The hunt for a hepatitis C vaccine is under way at Saint Louis University School of Medicine

May 03, 2006

ST. LOUIS - Human clinical trials involving investigational vaccines to prevent Hepatitis C are rare. In the fall of 2003 there was a first-ever study at Saint Louis University Center for Vaccine Development, and an earlier small study at Johns Hopkins School of Medicine.

Now a new trial -- much larger than these two earlier studies -- is about to start at Saint Louis University. Two hundred volunteers are needed, and SLU is the only site in the United States conducting this study.

"Sixteen years ago, the hepatitis C virus had not even been identified and now there are an estimated 170 million people around the world infected." said Sharon Frey, M.D., professor of internal medicine in the division of infectious disease at Saint Louis University School of Medicine. "It is critical that we develop a vaccine to combat this growing health problem."

The purpose of this research is to study the safety and effectiveness of the Chiron Corp.'s investigational hepatitis vaccine. Although the Chiron vaccine has been given to people in previous studies, this is the first time the vaccine will be tested in humans with a different "adjuvant." (A vaccine adjuvant is a chemical designed to help the body make a better response to vaccines.) Volunteers will be randomly assigned to receive one of the nine different combinations of hepatitis C virus vaccine and adjuvant.

"Officials at the Centers for Disease Control and Prevention believe that approximately 40,000 new cases of hepatitis C infections occur every year," Frey said, "therefore a vaccine to prevent the infection would be an important breakthrough in controlling the spread of the hepatitis C virus."

The study is being conducted by Saint Louis University's Center for Vaccine Development (led by the division of infectious diseases and immunology) in collaboration with Saint Louis University Liver Center (led by the school's division of gastroenterology and hepatology). This research is sponsored by the National Institutes of Health and Chiron Corp.

Hepatitis C virus is a blood-borne infection that causes approximately 10,000 deaths annually and is responsible for almost half of the 4,000 liver transplants each year. The CDC estimates medical and work-loss costs for hepatitis C at more than $600 million annually, excluding the costs of transplantation. It is believed that 2.7 million Americans have chronic infection with this virus.
-end-
Potential volunteers in this study should call the Saint Louis University Center for Vaccine Development at 314-977-6333 or email vaccine@slu.edu.

Established in 1836, Saint Louis University School of Medicine has the distinction of awarding the first M.D. west of the Mississippi River. Saint Louis University School of Medicine is a pioneer in geriatric medicine, organ transplantation, chronic disease prevention, cardiovascular disease, neurosciences and vaccine research, among others. The School of Medicine trains physicians and biomedical scientists, conducts medical research and provides health services on a local, national and international level.

Saint Louis University

Related Hepatitis Articles from Brightsurf:

Busting Up the Infection Cycle of Hepatitis B
Researchers at the University of Delaware have gained new understanding of the virus that causes hepatitis B and the ''spiky ball'' that encloses its genetic blueprint.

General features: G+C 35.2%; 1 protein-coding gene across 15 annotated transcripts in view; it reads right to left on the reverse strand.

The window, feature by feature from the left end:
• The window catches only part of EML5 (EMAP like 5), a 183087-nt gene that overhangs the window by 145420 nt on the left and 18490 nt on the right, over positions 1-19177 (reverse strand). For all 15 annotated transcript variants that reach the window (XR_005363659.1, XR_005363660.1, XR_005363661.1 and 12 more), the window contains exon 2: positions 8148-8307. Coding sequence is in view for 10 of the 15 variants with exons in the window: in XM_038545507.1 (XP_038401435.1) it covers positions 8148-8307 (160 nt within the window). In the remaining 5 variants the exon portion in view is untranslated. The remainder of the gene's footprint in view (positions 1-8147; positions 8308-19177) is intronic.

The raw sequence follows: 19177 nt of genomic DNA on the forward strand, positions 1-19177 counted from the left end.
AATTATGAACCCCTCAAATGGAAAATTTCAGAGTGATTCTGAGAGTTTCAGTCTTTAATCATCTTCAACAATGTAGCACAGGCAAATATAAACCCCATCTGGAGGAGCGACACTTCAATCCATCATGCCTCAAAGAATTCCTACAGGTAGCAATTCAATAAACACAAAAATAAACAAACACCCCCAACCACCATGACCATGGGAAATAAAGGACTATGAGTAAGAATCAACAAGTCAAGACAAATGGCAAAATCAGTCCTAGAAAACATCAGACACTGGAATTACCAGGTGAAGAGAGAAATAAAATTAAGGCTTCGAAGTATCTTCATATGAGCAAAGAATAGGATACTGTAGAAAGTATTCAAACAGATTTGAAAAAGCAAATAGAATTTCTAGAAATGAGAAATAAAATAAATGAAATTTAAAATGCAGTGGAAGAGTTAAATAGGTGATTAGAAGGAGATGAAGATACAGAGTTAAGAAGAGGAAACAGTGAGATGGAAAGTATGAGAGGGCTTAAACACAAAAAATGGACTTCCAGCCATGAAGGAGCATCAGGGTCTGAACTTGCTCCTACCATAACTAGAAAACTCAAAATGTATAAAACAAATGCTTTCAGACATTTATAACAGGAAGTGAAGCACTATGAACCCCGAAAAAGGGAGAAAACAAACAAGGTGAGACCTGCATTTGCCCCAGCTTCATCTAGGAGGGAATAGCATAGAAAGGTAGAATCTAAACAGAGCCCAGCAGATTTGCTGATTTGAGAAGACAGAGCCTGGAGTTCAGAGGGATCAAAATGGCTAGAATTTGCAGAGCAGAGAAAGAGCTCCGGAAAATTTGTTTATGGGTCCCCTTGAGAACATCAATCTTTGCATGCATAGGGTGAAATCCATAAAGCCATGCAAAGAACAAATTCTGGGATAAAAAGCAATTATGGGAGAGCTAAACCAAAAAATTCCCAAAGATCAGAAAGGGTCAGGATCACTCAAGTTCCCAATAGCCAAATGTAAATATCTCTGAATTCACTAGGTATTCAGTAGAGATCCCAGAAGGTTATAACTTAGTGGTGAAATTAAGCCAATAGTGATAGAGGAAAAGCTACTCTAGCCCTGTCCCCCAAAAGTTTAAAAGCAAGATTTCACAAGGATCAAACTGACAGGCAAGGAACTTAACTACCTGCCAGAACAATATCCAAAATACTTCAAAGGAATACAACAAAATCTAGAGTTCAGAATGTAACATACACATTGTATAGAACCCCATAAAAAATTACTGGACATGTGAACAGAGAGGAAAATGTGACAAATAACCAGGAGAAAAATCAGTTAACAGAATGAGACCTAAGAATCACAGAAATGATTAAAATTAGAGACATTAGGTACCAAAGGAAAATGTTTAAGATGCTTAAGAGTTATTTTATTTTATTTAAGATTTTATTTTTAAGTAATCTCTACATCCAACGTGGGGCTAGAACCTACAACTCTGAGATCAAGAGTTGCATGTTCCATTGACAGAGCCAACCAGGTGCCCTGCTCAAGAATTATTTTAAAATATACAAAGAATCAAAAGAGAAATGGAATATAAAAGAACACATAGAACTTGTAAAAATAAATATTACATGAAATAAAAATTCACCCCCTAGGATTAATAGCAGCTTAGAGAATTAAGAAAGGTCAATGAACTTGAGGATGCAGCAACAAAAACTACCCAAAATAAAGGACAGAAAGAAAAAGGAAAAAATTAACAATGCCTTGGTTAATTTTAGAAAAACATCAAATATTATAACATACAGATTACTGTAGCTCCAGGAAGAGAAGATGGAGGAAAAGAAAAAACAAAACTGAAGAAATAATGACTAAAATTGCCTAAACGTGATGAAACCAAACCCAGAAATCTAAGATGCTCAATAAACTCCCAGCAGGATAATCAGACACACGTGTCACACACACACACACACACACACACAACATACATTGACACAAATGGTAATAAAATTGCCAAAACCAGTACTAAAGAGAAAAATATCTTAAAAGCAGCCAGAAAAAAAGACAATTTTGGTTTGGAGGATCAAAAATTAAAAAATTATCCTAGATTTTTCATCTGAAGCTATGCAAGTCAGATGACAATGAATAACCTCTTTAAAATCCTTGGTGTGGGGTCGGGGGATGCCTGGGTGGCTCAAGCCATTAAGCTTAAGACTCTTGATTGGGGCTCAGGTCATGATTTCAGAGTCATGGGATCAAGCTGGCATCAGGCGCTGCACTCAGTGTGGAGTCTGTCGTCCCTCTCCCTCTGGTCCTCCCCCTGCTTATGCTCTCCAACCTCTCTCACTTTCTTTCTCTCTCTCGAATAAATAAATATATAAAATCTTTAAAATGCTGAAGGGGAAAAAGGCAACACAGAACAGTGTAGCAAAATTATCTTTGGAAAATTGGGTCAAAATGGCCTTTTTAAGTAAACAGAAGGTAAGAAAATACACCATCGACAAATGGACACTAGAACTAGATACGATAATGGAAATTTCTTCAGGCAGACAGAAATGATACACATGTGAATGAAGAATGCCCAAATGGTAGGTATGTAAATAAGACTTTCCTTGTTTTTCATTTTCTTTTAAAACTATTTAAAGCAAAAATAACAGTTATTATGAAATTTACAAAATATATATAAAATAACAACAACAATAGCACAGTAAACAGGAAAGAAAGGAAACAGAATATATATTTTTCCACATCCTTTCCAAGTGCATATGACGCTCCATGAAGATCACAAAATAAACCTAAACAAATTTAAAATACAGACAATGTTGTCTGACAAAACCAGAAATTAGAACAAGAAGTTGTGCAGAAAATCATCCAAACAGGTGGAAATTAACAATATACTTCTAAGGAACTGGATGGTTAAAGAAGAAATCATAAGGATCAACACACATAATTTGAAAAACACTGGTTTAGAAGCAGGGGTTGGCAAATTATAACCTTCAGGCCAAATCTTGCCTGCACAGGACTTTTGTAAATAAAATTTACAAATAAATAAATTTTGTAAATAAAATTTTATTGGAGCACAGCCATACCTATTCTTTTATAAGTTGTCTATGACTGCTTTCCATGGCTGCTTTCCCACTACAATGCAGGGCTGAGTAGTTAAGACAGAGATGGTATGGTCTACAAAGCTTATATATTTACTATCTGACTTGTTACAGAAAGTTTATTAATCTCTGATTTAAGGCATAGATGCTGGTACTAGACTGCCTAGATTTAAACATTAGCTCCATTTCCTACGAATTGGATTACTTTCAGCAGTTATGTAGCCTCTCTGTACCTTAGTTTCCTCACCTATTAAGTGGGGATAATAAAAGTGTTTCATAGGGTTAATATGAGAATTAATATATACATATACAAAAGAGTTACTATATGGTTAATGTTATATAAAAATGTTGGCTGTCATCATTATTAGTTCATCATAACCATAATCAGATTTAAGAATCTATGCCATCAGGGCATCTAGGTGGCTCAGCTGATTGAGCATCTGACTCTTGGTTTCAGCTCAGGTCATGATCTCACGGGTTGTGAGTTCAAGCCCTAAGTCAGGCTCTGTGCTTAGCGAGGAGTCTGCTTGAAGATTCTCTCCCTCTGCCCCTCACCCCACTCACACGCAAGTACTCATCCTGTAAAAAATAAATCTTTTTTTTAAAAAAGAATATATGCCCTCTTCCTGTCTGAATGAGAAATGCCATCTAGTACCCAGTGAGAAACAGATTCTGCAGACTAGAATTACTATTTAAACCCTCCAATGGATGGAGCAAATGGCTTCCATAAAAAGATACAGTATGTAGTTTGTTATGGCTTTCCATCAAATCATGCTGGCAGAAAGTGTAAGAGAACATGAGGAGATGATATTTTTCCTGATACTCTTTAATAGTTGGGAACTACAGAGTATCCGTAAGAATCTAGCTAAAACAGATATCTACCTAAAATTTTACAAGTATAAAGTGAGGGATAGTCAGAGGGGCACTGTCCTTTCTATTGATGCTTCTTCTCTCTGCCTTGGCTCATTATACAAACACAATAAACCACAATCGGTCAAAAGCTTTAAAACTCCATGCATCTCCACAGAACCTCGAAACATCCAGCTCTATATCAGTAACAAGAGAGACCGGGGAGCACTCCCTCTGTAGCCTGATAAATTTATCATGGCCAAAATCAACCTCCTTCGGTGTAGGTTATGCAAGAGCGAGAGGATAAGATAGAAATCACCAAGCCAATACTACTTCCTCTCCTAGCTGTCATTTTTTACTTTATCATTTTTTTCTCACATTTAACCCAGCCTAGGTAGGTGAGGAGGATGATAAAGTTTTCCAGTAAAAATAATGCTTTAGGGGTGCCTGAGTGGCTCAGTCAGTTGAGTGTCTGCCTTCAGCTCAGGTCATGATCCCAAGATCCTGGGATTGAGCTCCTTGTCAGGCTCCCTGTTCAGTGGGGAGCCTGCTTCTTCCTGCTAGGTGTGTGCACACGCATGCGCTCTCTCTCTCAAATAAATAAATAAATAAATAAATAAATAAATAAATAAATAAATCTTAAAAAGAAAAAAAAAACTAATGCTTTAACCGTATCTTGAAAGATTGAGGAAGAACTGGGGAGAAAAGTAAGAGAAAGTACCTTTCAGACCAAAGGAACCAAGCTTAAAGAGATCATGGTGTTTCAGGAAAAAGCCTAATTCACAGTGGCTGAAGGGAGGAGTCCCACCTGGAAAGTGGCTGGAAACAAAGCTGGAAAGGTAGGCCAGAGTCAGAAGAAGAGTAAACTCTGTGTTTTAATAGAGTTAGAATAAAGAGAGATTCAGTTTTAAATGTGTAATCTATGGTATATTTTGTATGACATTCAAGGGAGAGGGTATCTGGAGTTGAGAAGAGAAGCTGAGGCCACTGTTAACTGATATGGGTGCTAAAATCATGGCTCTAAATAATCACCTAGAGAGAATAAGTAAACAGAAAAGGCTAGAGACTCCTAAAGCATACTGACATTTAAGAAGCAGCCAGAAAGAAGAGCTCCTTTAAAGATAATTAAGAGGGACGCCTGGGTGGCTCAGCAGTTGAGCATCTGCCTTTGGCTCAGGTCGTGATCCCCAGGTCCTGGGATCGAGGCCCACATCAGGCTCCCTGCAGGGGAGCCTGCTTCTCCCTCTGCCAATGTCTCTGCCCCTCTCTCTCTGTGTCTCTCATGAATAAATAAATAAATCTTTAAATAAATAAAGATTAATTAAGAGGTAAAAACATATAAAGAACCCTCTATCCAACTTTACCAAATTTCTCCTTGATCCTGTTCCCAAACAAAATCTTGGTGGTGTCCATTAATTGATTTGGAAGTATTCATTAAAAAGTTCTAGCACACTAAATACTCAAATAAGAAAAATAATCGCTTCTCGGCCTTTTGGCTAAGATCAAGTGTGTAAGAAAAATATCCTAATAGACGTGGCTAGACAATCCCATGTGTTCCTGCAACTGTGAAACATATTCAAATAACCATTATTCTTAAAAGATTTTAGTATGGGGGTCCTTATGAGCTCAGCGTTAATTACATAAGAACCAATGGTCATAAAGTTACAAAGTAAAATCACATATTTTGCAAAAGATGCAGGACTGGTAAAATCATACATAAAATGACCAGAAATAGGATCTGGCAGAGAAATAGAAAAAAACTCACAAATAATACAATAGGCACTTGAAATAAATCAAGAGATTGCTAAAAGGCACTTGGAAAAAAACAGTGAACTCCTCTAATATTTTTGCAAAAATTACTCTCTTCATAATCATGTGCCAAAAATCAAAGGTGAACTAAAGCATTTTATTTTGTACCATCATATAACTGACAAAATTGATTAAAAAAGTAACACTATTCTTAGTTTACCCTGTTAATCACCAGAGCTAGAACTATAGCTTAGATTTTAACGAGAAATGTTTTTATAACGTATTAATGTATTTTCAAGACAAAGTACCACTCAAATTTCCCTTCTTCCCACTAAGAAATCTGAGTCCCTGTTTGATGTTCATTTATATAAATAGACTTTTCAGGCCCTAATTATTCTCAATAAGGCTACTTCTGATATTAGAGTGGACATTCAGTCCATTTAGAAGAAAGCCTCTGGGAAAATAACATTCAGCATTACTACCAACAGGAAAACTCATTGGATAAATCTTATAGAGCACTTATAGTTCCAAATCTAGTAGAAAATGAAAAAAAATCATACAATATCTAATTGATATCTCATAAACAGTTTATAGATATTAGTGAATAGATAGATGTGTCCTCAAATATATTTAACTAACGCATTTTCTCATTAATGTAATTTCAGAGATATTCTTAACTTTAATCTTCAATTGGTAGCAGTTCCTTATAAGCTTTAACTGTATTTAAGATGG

Liver cancer: Awareness of hepatitis D must be raised
Scientists from the University of Geneva (UNIGE) and the Geneva University Hospitals (HUG) have studied the most serious consequence of chronic hepatitis: hepatocellular carcinoma.

Hepatitis B: New therapeutic approach may help to cure chronic hepatitis B infection
Researchers at Helmholtz Zentrum München, Technical University of Munich (TUM) and the German Center for Infection Research (DZIF) have developed a novel therapeutic approach to cure chronic hepatitis B.

Anti-hepatitis medicine surprises
A new effective treatment of hepatitis C not only combats the virus, but is also effective against potentially fatal complications such as reduced liver functioning and cirrhosis.

Nanotechnology delivers hepatitis B vaccine
X-ray imaging shows that nanostructured silica acts as a protective vehicle to deliver intact antigen to the intestine so that it can trigger an immune response.

Checkmate for hepatitis B viruses in the liver
Researchers at Helmholtz Zentrum München and the Technical University of Munich, working in collaboration with researchers at the University Medical Center Hamburg-Eppendorf and the University Hospital Heidelberg, have for the first time succeeded in conquering a chronic infection with the hepatitis B virus in a mouse model.

How common is Hepatitis C infection in each US state?
Hepatitis C virus infection is a major cause of illness and death in the United States and injection drug use is likely fueling many new cases.

New strains of hepatitis C found in Africa
The largest population study of hepatitis C in Africa has found three new strains of the virus circulating in the general population in sub-Saharan Africa.

High stability of the hepatitis B virus
At room temperature, hepatitis B viruses (HBV) remain contagious for several weeks and they are even able to withstand temperatures of four degrees centigrade over the span of nine months.

Findings could lead to treatment of hepatitis B
Researchers have gained new insights into the virus that causes hepatitis B -- a life-threatening and incurable infection that afflicts more than 250 million people worldwide.

Read More: Hepatitis News and Hepatitis Current Events
Brightsurf.com is a participant in the Amazon Services LLC Associates Program, an affiliate advertising program designed to provide a means for sites to earn advertising fees by advertising and linking to Amazon.com.